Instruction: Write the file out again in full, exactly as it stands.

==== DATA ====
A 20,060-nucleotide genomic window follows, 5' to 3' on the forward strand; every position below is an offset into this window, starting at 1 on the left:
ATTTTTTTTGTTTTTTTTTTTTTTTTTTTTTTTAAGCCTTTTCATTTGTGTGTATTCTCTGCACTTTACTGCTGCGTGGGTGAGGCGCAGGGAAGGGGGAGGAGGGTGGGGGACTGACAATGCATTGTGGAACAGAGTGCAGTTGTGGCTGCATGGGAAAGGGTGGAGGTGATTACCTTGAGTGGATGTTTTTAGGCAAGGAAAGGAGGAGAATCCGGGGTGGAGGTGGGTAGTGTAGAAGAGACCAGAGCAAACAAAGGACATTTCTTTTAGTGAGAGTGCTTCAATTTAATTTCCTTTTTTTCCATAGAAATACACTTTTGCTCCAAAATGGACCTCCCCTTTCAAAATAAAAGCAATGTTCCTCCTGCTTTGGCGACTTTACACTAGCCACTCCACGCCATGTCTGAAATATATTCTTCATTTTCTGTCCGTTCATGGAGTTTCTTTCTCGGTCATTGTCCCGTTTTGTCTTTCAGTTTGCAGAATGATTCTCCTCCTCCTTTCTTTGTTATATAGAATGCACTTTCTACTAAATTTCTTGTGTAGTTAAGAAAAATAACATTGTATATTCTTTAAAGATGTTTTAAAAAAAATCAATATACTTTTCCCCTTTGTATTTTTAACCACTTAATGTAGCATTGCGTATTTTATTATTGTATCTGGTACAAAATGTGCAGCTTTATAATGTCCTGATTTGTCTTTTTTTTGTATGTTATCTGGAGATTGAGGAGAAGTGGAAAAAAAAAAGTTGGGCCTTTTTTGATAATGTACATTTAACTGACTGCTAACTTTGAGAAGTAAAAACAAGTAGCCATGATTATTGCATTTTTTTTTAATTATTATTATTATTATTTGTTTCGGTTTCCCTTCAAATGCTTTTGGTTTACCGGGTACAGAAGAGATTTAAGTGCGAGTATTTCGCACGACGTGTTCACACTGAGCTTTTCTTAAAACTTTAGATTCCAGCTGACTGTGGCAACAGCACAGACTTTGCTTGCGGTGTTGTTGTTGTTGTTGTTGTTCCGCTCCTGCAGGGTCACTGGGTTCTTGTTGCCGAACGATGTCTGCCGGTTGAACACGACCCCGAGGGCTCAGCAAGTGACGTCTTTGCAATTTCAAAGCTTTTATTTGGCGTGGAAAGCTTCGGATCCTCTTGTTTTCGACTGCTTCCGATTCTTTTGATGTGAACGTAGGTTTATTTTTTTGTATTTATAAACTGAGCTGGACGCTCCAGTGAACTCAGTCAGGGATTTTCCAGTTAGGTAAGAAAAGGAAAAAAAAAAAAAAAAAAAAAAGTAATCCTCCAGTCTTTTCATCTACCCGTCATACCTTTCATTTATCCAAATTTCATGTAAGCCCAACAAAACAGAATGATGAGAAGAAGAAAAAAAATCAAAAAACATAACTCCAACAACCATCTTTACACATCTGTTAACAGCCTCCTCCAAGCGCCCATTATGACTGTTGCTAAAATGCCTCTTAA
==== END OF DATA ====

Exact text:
A 20,060-nucleotide genomic window follows, 5' to 3' on the forward strand; every position below is an offset into this window, starting at 1 on the left:
ATTTTTTTTGTTTTTTTTTTTTTTTTTTTTTTTAAGCCTTTTCATTTGTGTGTATTCTCTGCACTTTACTGCTGCGTGGGTGAGGCGCAGGGAAGGGGGAGGAGGGTGGGGGACTGACAATGCATTGTGGAACAGAGTGCAGTTGTGGCTGCATGGGAAAGGGTGGAGGTGATTACCTTGAGTGGATGTTTTTAGGCAAGGAAAGGAGGAGAATCCGGGGTGGAGGTGGGTAGTGTAGAAGAGACCAGAGCAAACAAAGGACATTTCTTTTAGTGAGAGTGCTTCAATTTAATTTCCTTTTTTTCCATAGAAATACACTTTTGCTCCAAAATGGACCTCCCCTTTCAAAATAAAAGCAATGTTCCTCCTGCTTTGGCGACTTTACACTAGCCACTCCACGCCATGTCTGAAATATATTCTTCATTTTCTGTCCGTTCATGGAGTTTCTTTCTCGGTCATTGTCCCGTTTTGTCTTTCAGTTTGCAGAATGATTCTCCTCCTCCTTTCTTTGTTATATAGAATGCACTTTCTACTAAATTTCTTGTGTAGTTAAGAAAAATAACATTGTATATTCTTTAAAGATGTTTTAAAAAAAATCAATATACTTTTCCCCTTTGTATTTTTAACCACTTAATGTAGCATTGCGTATTTTATTATTGTATCTGGTACAAAATGTGCAGCTTTATAATGTCCTGATTTGTCTTTTTTTTGTATGTTATCTGGAGATTGAGGAGAAGTGGAAAAAAAAAAGTTGGGCCTTTTTTGATAATGTACATTTAACTGACTGCTAACTTTGAGAAGTAAAAACAAGTAGCCATGATTATTGCATTTTTTTTTAATTATTATTATTATTATTTGTTTCGGTTTCCCTTCAAATGCTTTTGGTTTACCGGGTACAGAAGAGATTTAAGTGCGAGTATTTCGCACGACGTGTTCACACTGAGCTTTTCTTAAAACTTTAGATTCCAGCTGACTGTGGCAACAGCACAGACTTTGCTTGCGGTGTTGTTGTTGTTGTTGTTGTTCCGCTCCTGCAGGGTCACTGGGTTCTTGTTGCCGAACGATGTCTGCCGGTTGAACACGACCCCGAGGGCTCAGCAAGTGACGTCTTTGCAATTTCAAAGCTTTTATTTGGCGTGGAAAGCTTCGGATCCTCTTGTTTTCGACTGCTTCCGATTCTTTTGATGTGAACGTAGGTTTATTTTTTTGTATTTATAAACTGAGCTGGACGCTCCAGTGAACTCAGTCAGGGATTTTCCAGTTAGGTAAGAAAAGGAAAAAAAAAAAAAAAAAAAAAAGTAATCCTCCAGTCTTTTCATCTACCCGTCATACCTTTCATTTATCCAAATTTCATGTAAGCCCAACAAAACAGAATGATGAGAAGAAGAAAAAAAATCAAAAAACATAACTCCAACAACCATCTTTACACATCTGTTAACAGCCTCCTCCAAGCGCCCATTATGACTGTTGCTAAAATGCCTCTTAA